Backward control is an interpretational dependency between an overt controller and a non-overt controllee in which the controllee is structurally superior to the controller. It contrasts with ordinary forward control, in which the controller is structurally higher. Although backward control has been previously documented (Polinsky and Potsdam 2002b), clear cases are rare. This paper presents an alternation between forward and backward object control in the Austronesian language Malagasy and offers an analysis that relies on Hornsein's (1999) movement theory of control and the copy theory of movement (Chomsky 1993). The alternation arises because either copy of the movement chain can be pronounced. The proposal supports the treatment of obligatory control as movement and economy principles that allow selective pronunciation of copies (Nunes 2004). The paper also argues against a base-generated analysis of backward control from Cormack and Smith 2004 that appeals to the null pronominal pro.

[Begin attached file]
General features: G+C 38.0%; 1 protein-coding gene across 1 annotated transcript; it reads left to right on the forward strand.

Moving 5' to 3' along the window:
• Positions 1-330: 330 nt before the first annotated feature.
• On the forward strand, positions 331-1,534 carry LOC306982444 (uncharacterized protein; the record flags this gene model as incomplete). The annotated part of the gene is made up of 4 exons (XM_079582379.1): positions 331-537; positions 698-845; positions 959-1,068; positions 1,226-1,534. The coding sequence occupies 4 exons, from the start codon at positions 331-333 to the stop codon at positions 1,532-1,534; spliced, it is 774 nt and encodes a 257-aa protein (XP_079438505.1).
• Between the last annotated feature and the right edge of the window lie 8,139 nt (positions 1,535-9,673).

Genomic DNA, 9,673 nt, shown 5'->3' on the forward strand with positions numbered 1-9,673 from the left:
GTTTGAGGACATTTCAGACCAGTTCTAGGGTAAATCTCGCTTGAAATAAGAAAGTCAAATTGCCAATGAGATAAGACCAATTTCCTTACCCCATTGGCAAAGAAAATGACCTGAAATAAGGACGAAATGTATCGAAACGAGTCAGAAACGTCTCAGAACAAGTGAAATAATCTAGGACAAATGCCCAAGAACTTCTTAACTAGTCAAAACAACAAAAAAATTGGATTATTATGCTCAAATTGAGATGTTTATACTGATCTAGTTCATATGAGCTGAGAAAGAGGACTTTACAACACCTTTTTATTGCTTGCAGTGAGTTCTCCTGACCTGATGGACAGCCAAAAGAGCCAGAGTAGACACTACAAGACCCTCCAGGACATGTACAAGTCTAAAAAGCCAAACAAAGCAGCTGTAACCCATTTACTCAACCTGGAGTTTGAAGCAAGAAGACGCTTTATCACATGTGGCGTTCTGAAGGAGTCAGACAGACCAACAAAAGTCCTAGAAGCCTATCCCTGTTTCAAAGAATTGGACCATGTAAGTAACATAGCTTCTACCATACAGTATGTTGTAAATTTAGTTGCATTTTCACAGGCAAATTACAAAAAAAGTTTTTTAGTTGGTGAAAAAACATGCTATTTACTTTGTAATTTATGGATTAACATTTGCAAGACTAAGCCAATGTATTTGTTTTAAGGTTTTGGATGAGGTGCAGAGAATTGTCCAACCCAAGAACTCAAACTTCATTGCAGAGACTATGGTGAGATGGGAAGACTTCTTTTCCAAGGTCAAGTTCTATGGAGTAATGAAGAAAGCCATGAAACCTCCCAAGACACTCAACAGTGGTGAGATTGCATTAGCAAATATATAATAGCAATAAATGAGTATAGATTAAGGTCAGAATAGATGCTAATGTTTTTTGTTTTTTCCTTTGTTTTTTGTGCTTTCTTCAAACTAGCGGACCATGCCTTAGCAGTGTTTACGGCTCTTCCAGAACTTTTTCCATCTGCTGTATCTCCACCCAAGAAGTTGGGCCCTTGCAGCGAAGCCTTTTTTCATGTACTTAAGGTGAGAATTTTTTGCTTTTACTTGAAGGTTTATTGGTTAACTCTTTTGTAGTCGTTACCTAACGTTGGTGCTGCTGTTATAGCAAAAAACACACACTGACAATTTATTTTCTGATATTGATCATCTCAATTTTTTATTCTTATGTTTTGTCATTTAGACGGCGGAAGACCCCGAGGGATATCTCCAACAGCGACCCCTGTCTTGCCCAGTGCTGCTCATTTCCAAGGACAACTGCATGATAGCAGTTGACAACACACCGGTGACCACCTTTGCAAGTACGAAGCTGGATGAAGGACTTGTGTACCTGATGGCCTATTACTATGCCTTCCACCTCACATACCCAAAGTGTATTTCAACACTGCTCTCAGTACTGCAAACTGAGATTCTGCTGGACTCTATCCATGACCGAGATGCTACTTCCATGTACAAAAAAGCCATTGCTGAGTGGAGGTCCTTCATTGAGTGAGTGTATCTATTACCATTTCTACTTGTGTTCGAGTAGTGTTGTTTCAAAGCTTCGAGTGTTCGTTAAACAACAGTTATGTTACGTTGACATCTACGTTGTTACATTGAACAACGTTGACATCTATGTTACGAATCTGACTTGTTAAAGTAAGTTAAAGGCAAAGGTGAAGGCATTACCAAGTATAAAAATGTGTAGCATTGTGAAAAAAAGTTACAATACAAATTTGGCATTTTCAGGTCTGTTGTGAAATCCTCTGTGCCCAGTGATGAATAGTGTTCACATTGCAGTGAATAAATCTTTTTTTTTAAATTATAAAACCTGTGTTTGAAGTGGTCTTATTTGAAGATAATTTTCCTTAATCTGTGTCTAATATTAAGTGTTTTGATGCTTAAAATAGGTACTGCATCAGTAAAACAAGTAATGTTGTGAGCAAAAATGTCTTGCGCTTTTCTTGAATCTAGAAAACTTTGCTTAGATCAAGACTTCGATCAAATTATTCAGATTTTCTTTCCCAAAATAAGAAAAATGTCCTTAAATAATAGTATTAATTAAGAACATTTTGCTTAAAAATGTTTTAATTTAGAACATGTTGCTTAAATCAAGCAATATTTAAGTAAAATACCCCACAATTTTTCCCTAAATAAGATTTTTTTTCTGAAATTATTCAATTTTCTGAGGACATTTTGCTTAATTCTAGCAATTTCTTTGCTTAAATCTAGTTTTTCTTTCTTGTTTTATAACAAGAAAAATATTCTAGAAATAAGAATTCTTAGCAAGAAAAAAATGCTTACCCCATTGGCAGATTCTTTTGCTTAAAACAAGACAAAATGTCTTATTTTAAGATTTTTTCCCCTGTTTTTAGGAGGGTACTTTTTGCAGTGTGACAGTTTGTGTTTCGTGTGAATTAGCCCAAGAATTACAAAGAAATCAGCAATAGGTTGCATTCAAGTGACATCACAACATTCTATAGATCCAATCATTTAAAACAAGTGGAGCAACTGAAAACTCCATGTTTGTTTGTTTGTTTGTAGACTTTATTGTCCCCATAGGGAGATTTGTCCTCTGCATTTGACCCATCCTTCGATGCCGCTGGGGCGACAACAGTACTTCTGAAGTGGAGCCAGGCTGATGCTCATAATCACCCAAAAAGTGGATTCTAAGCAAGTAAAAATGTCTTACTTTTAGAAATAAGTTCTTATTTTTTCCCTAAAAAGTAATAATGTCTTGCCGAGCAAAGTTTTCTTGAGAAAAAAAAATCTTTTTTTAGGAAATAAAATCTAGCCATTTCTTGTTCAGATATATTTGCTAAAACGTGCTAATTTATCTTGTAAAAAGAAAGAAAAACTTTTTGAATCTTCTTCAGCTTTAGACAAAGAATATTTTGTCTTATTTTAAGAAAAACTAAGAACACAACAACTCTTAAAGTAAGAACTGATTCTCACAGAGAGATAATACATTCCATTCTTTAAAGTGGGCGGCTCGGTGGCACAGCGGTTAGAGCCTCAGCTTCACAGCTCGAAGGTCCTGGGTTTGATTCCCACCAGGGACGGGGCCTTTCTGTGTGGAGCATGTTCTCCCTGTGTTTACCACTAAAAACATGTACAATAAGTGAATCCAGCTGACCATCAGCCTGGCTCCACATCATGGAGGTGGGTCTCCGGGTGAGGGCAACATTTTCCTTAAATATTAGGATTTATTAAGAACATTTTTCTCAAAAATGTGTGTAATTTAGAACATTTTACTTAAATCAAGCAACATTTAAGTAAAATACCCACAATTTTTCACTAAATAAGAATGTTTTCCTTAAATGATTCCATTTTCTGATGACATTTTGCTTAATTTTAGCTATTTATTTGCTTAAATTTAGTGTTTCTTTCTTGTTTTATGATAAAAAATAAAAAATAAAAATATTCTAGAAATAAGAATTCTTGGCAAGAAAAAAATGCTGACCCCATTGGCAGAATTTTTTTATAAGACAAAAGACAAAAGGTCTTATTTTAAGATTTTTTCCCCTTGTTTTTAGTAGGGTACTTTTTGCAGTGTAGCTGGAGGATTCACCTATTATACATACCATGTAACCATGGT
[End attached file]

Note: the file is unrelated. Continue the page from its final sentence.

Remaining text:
Proceedings of the 25th West Coast Conference on Formal Linguistics
edited by Donald Baumer, David Montero, and Michael Scanlon
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